Pakistani Military Saw Sharif as American Lackey

By Patrick Goodenough | July 7, 2008 | 8:07 PM EDT

London ( - Pakistani army officers who toppled Prime Minister Nawaz Sharif Tuesday had among their gripes the fact Sharif was seen as too willing to bow to American dictates on security-related matters.

As Pakistanis started to come to terms with the fact the army has taken over for the fourth time in the country's 52-year history, senior officers quoted in local media Wednesday charged Sharif with bringing "disgrace to Pakistan's army by bowing down before the U.S. administration" -- by agreeing to withdraw from the military confrontation with India over Kashmir this summer.

The retreat was regarded as a "humiliation" and a wasted opportunity, both by the military and by Islamic fundamentalists supportive of Muslim militants in Kashmir. Adding salt to the wound was Sharif's refusal to allow the military to launch a revenge assault after India shot down a Pakistan Navy aircraft in July, killing all 16 on board.

The military was also wary of Sharif's apparent willingness to give in to U.S. pressure to sign the comprehensive nuclear test ban treaty, without waiting for nuclear rival India to do likewise.

Thirdly, officers had been concerned about recent discussions in Washington between U.S. officials and Pakistani intelligence chief Lieutenant-General Khawaja Ziauddin, which seemed to be leading towards a break in Pakistan's strategic relationship with the Islamist Taliban militia in Afghanistan.

Although the military is not uniformly supportive of the Taliban, officers were concerned about the affect the shift could have on stability inside Pakistan, whose militant Muslim clergy enjoys close ties to the militia controlling most of Afghanistan.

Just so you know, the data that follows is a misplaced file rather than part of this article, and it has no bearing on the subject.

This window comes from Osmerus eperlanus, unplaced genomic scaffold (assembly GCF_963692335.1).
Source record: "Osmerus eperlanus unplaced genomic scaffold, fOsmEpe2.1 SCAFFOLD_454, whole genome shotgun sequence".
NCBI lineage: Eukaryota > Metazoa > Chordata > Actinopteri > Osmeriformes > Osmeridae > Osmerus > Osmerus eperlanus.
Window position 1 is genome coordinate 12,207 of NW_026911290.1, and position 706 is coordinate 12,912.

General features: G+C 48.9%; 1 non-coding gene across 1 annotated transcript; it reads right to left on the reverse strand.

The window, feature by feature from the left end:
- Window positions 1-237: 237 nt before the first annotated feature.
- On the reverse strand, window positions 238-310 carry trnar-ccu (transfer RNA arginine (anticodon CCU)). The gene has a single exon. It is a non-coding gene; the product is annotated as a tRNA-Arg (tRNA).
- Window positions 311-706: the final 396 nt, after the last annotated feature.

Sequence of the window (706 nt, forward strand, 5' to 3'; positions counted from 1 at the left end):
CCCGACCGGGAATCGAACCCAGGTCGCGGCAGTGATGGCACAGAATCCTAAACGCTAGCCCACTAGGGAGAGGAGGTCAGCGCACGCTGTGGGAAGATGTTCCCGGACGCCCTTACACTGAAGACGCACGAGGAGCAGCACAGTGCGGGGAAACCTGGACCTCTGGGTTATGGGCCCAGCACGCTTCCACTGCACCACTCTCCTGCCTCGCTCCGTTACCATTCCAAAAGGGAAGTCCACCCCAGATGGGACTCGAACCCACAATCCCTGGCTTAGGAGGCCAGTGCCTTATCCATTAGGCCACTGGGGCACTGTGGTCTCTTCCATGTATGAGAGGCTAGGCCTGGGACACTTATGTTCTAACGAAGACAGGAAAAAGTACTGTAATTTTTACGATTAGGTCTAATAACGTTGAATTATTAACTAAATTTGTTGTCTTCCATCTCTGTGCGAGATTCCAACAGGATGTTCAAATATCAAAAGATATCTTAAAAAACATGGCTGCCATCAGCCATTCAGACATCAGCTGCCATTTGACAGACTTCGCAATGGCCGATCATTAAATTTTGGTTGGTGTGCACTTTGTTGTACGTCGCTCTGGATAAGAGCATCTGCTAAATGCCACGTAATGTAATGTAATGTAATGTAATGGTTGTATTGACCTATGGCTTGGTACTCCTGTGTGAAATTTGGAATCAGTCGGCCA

Sharif has in recent days made statements unusually critical of the Taliban, accusing it of backing terrorism inside Pakistan and of allowing terror bases to operate on Afghan soil. The U.S. says the Taliban is providing a safe haven for Osama bin Laden, the Islamist militant suspected of masterminding the August 1998 embassy bombings in East Africa.

Major Charles Heyman, an editor with Jane's Information Group, said Wednesday there had been a strong perception in Pakistan that Sharif "wanted to be seen as a friend of the Americans."

"The army will almost certainly take a different line," he told

Heyman said he did not envisage a period of serious regional instability in South Asia. The military would have its hands full working on the "number one priority - internal stability ... the last thing they'll want to do is start adventuring beyond the borders."

In the longer term, however, "there could be scope for problems with India," with all the nuclear risks those could entail.

Heyman voiced pessimism about the outlook for Pakistan, predicting "three or four" more shifts between military dictatorship and democracy there over the next 20 years. "Democracy hasn't taken root in Pakistan the way we would have liked."